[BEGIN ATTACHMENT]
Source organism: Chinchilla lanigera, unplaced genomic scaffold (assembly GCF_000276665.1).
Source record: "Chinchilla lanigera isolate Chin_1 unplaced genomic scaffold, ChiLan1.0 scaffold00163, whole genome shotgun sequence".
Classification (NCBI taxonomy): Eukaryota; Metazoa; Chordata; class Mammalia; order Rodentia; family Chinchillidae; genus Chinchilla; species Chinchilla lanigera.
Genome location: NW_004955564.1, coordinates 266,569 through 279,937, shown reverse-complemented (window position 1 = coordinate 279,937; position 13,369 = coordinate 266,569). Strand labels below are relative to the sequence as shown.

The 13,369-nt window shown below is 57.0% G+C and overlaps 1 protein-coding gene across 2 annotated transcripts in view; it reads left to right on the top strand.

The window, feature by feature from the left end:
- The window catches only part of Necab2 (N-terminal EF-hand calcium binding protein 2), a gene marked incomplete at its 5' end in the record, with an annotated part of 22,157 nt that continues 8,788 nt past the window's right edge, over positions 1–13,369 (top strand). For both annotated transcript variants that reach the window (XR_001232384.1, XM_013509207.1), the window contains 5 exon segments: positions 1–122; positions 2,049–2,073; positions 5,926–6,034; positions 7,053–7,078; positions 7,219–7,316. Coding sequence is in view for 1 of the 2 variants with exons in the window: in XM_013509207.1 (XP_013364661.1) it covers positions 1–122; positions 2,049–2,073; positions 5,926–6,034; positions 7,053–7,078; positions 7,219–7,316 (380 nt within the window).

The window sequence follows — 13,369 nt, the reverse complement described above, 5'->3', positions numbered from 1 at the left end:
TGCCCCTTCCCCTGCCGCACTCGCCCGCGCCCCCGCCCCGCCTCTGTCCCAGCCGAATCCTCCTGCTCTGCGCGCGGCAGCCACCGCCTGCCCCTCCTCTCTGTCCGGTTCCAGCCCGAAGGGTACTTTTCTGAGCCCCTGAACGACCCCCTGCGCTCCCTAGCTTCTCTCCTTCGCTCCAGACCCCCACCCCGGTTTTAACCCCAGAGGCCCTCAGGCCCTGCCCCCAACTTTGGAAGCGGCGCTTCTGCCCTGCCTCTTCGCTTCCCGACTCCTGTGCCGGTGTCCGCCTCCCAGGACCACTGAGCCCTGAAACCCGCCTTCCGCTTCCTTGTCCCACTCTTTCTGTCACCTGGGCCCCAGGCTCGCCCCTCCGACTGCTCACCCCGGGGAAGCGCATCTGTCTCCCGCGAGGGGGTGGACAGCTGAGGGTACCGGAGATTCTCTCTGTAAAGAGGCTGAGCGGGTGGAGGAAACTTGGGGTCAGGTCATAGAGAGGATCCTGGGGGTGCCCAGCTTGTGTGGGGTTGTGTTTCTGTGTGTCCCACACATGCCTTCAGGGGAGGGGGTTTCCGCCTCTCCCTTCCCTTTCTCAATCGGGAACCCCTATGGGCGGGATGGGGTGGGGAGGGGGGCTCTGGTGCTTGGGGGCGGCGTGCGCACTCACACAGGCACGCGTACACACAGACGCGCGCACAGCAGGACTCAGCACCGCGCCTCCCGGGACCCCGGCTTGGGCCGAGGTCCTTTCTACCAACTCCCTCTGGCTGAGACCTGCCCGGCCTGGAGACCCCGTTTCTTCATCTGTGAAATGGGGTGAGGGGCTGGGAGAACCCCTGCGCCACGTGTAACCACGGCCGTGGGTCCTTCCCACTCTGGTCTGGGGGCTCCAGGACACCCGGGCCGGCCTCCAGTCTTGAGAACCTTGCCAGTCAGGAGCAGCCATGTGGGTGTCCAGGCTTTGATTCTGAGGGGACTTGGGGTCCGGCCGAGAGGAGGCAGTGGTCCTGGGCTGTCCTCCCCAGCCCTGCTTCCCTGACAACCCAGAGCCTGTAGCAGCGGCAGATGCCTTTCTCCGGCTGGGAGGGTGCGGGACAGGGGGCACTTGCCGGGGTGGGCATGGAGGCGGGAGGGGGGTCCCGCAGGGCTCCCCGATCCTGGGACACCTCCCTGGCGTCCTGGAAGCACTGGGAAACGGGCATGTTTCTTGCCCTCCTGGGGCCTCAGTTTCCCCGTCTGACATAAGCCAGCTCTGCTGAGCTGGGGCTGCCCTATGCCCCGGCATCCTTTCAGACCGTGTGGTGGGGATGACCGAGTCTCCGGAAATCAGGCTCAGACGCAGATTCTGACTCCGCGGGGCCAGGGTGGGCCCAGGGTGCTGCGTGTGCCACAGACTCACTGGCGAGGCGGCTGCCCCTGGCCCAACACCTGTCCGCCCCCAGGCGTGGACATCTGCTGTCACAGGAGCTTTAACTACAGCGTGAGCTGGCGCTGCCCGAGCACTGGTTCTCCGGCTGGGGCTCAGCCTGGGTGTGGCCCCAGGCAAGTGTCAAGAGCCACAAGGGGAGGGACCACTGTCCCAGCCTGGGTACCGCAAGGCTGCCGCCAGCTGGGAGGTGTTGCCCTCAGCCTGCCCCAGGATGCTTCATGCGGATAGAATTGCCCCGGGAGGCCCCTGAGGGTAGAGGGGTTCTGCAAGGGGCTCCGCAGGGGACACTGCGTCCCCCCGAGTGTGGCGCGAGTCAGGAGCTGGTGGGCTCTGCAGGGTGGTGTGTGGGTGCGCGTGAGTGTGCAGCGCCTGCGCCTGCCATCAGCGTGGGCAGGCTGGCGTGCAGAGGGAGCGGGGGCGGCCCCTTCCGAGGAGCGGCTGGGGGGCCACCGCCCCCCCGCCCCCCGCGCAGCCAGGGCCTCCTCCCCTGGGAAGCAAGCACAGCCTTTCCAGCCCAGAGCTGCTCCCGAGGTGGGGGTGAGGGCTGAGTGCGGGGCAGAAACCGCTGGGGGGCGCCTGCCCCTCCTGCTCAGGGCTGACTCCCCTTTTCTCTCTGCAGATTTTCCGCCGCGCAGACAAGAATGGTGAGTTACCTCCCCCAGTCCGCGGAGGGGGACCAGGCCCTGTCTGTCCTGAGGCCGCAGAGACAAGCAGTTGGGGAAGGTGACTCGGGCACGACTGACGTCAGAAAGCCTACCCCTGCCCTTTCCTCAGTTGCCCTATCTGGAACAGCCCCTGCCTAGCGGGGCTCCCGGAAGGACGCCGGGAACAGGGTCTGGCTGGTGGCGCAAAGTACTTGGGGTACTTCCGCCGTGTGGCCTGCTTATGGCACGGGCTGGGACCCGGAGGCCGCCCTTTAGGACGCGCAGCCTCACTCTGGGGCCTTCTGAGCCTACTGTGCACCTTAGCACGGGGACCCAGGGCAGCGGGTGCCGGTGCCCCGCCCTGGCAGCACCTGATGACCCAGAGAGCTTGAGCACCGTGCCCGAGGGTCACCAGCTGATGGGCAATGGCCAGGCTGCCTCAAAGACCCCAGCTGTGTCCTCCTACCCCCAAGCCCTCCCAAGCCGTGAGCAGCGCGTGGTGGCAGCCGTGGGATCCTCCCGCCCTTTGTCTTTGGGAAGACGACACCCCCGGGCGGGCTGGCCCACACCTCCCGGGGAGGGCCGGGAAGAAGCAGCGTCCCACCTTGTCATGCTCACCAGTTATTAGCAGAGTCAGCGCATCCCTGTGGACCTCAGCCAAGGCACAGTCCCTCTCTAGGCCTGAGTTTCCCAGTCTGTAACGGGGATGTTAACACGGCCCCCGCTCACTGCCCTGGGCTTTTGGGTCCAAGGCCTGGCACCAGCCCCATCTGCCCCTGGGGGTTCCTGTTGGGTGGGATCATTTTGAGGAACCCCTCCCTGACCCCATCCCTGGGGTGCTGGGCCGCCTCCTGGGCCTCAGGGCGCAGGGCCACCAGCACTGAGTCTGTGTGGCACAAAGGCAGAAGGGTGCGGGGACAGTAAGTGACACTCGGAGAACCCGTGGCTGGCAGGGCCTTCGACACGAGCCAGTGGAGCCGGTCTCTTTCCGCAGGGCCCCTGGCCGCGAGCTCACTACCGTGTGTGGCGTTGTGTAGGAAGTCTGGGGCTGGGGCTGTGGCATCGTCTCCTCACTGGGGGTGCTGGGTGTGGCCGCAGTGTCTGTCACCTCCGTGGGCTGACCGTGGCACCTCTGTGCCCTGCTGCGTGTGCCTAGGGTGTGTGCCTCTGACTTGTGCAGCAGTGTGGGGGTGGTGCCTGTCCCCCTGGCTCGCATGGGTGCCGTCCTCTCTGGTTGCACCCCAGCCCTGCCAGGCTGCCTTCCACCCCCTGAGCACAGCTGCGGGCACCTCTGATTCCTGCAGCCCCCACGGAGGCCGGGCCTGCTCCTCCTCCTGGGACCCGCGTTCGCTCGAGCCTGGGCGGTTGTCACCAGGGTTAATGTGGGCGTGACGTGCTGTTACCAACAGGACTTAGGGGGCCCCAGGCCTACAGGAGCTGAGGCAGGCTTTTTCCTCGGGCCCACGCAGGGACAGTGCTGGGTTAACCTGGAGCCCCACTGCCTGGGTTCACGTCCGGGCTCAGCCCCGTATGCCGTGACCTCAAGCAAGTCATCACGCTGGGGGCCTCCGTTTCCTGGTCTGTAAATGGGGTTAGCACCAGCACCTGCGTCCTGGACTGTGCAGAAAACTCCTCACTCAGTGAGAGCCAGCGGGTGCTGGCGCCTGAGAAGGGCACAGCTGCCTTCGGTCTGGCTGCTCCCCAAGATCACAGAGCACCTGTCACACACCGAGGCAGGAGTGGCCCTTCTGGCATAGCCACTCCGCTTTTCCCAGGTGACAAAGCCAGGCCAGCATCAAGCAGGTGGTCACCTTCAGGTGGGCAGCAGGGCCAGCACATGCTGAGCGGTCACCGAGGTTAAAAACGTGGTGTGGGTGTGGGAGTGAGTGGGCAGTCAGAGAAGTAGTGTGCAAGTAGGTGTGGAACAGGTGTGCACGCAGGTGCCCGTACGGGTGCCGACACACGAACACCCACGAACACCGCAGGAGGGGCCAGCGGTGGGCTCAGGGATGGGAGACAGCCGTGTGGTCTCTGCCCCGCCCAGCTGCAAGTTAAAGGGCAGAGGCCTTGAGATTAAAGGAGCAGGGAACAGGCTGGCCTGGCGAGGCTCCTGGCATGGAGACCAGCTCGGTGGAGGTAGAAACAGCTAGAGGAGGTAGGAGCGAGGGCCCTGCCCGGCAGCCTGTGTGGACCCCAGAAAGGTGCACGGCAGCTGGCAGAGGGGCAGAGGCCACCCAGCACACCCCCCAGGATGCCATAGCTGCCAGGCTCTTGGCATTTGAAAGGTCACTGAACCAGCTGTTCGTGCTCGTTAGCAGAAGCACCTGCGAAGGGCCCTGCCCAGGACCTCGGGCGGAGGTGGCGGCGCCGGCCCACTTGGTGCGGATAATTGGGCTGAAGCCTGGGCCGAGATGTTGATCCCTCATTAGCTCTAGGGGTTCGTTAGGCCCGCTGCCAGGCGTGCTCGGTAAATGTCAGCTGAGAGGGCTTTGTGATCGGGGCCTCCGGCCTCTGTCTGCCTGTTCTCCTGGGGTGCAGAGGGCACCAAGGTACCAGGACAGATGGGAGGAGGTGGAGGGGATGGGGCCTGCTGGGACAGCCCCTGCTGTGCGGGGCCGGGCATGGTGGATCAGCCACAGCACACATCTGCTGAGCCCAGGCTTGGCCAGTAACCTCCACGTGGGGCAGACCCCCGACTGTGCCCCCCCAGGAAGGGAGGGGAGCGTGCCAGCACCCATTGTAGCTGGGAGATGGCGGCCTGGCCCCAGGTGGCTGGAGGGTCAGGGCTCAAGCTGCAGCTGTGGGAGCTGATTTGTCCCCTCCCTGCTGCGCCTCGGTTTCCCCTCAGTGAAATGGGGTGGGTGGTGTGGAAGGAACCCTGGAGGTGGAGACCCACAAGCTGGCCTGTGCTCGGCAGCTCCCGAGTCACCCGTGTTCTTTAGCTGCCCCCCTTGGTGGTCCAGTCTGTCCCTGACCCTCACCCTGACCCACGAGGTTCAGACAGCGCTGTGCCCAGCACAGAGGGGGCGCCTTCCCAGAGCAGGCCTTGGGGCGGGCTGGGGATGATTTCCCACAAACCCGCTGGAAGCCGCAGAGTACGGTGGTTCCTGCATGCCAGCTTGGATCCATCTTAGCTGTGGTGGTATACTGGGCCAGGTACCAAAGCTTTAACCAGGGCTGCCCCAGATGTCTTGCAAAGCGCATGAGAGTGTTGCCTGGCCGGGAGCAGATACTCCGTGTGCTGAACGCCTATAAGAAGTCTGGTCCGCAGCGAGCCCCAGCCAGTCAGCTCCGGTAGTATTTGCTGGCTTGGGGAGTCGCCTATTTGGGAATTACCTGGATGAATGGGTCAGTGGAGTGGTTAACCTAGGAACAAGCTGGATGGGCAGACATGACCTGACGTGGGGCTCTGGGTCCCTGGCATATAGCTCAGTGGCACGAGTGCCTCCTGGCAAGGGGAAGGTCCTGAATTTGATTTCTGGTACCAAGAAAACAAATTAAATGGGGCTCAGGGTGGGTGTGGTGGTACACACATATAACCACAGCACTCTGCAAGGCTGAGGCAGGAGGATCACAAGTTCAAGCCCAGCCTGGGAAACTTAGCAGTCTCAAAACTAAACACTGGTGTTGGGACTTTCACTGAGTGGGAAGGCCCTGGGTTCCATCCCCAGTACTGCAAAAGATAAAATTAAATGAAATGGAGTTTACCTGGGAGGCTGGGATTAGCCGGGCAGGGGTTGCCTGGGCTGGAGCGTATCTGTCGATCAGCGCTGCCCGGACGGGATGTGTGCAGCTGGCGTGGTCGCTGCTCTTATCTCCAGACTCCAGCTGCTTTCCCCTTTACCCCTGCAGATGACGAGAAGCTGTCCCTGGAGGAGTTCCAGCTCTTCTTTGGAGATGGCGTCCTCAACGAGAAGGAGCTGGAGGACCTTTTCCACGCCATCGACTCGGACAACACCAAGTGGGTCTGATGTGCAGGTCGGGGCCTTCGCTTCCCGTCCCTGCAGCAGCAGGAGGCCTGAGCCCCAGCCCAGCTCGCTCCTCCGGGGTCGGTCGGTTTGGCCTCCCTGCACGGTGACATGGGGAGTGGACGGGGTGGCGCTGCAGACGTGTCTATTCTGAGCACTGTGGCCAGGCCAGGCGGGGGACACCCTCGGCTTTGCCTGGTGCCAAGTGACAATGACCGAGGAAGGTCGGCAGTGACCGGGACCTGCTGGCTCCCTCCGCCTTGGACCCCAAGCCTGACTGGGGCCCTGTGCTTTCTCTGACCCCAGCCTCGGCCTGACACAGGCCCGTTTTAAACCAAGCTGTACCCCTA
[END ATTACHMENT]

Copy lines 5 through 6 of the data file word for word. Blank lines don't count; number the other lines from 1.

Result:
The 13,369-nt window shown below is 57.0% G+C and overlaps 1 protein-coding gene across 2 annotated transcripts in view; it reads left to right on the top strand.

The window, feature by feature from the left end: